HANK PHILLIPPI RYAN: So here’s an easy question. And I say that because it isn’t. First, let me preface by saying my new book, SAY NO MORE, tackles, as one of the story threads, campus sexual assault. And to the end of my days, I will be thrilled that Publishers Weekly calls it not only thrilling and gratifying, but “Unflinching.”
And I have told many audiences, if I can write a great story—one that allows you to see the world in a new way , through a new point of view, and think about an intensely important social issue—then hurray, that’s a good thing. But—and here’s where the debate is about to begin—I think my first task is to wrap that in entertainment.
But there’s another way—an opposite but equally compelling way—to tackle that balance.
Alex Sokoloff is one of the heroes of my life. An inspiration and a joy. If you know her, or have read (and studied) her books, or have heard her teach, you understand why. If you don’t know her—hurray. I am delighted to make the introduction.
And now—how Alex answers the question:
Is Crime Fiction Entertainment?
BITTER MOON, Book 4 of my Huntress Moon thrillers, is out this week, so thanks to the Reds for hosting this episode of my blog tour!
Here’s my discussion question for the day.
Is Crime Fiction entertainment?
I belong to several online readers groups and it’s a question that has been coming up frequently, lately.
A thorny issue, right? But I’m glad to see it being discussed. For me – no. I DON’T read crime fiction for entertainment. When I pick up a crime novel as a reader, I want to see intelligent treatment of societal evils that focuses on bringing awareness to problems and proposing activist solutions.
That’s my goal as an author, too.
My Huntress Moon series is intense, page-turning psychological and procedural suspense. I worked as a Hollywood screenwriter for ten years before I wrote my first novel. I’m well aware that I need to deliver a satisfying genre experience to my readers. If they’re not biting their nails and staying up way past their bedtimes, I’m not doing my job.
But within the context of a ripping thriller, I am writing about issues I care passionately about and want to eradicate for good – meaning the good of everyone on the planet. Violence against women. Child sexual abuse. Human trafficking.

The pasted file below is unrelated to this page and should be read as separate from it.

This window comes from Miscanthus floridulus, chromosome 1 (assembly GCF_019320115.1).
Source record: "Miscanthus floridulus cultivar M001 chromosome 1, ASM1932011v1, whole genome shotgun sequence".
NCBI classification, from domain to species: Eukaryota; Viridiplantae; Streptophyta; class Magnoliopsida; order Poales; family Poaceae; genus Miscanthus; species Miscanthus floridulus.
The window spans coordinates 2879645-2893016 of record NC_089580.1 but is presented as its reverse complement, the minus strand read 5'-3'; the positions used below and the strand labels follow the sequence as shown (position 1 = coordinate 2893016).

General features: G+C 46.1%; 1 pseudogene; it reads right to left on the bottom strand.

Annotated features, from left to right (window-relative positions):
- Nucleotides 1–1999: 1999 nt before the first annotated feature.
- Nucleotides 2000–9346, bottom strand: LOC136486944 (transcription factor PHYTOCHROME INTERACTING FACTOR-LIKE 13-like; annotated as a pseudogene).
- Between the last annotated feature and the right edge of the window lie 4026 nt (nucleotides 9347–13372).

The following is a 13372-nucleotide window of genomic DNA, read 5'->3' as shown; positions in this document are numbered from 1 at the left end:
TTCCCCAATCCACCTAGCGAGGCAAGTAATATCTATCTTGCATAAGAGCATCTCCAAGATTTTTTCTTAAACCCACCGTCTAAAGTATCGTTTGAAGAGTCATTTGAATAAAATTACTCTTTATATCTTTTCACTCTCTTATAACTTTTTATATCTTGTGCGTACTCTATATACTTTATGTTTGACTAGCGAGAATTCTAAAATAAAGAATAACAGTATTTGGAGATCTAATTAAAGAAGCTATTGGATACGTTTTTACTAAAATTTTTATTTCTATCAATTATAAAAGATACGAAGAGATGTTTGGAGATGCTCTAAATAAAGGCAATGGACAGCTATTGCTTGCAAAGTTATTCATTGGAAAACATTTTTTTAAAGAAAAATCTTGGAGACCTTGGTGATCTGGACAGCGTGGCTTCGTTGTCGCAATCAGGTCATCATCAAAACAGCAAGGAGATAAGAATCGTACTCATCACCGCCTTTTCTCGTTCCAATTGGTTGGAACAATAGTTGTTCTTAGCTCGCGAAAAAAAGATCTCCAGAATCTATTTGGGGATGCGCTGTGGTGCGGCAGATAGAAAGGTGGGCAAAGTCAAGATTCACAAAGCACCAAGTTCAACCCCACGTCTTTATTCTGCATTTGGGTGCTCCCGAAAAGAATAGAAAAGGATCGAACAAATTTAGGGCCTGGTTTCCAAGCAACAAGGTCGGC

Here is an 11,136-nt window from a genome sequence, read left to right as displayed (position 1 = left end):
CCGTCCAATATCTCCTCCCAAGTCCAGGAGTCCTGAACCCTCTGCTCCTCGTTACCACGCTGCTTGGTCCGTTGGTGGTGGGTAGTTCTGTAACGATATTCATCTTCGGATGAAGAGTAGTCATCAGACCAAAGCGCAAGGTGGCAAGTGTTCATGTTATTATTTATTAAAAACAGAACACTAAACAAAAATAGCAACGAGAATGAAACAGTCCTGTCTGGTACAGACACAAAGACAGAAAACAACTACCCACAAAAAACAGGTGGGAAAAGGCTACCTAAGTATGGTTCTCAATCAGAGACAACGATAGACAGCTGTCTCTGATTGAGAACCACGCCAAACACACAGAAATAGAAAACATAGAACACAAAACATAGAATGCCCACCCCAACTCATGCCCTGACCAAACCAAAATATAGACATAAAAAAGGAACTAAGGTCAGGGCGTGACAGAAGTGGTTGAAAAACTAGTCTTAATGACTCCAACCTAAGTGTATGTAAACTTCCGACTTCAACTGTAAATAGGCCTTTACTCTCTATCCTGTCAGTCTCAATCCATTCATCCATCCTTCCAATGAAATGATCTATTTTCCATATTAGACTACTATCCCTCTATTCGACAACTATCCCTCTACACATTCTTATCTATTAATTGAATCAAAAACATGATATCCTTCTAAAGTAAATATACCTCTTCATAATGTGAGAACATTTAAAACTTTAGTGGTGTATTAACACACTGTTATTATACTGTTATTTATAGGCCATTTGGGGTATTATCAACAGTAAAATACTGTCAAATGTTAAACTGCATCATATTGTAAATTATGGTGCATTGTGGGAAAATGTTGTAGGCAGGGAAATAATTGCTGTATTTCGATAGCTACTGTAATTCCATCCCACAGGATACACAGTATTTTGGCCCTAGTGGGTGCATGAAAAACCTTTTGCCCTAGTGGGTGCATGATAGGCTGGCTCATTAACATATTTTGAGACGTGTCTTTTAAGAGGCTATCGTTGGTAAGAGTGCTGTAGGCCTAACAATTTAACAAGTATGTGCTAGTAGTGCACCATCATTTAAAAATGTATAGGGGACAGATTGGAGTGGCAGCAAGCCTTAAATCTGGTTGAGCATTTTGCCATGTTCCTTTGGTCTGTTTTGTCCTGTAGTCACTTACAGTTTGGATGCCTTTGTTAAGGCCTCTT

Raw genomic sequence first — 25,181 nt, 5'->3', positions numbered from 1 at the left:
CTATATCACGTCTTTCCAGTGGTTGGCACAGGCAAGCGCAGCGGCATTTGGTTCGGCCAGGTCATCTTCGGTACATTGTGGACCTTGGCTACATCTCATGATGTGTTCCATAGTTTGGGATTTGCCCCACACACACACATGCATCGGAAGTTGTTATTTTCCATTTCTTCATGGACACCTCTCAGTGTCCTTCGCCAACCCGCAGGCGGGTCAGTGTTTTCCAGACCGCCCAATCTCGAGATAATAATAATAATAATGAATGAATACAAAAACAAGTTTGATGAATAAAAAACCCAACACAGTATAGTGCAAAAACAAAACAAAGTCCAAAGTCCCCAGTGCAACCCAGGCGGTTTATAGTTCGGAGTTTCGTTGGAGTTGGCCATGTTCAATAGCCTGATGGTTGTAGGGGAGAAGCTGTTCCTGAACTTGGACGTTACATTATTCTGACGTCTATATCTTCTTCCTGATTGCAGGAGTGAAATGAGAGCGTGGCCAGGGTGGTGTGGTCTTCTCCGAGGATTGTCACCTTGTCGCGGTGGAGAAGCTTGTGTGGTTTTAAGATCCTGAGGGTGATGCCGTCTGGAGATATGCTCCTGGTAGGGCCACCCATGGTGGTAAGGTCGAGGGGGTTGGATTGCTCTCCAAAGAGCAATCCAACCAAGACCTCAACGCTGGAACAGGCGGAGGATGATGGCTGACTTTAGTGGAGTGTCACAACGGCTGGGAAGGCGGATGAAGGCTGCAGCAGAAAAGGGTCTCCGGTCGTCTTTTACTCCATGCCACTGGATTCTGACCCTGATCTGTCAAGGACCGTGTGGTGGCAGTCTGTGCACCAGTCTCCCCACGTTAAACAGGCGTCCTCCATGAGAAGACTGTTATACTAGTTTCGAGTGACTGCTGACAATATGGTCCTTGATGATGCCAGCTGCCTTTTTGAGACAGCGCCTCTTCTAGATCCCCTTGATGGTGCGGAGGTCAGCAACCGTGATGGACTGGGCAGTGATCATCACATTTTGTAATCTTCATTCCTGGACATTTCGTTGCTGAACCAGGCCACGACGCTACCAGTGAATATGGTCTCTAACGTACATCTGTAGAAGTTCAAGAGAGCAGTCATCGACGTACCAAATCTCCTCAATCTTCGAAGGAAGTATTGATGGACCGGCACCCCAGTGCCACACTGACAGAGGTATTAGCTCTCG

The last thing I want to do is show these scenes in a way that anyone could get pleasure out of. The few times I show anything on the page, it’s very brief and absolutely not there for entertainment. And I am very suspicious of any book that starts with a beautiful woman obviously being set up to be raped and tortured. Sexualizing rape and torture is not solving any problem – it’s actually contributing to the atrocity of sexual abuse. Personally I won’t support any book or author, film or filmmaker, that sexualizes scenes of abuse.
But I used to teach in the Los Angeles County prison system. I want to explore the roots of crime, not soft-pedal it. For better or worse, my core theme as a writer is “What can good people do about the evil in the world?”
So my choice is to confront the issue head on.
The fact is, one reason crime novels and film and TV so often depict women as victims is because it’s reality. Since the beginning of time, women haven’t been the predators – we’re the prey. Personally, I’m not going to pretend otherwise.
But after all those years (centuries, millennia) of women being victims of the most heinous crimes out there… wouldn’t you think that someone would finally say – “Enough”?
And maybe even strike back?
Well, that’s a story, isn’t it?
So my Huntress Moon series is about just that.
The books take the reader on an interstate manhunt with a haunted FBI agent on the track of what he thinks may be that most rare of criminals – a female serial killer.
And here’s what’s really interesting. Arguably there’s never been any such thing as a female serial killer in real life. The women that the media holds up as serial killers operate from a completely different psychology from the men who commit what the FBI calls “sexual homicide”.
So what’s that about? Why do men do it and women don’t? Women rarely kill, compared to men — but when it happens, what does make a woman kill?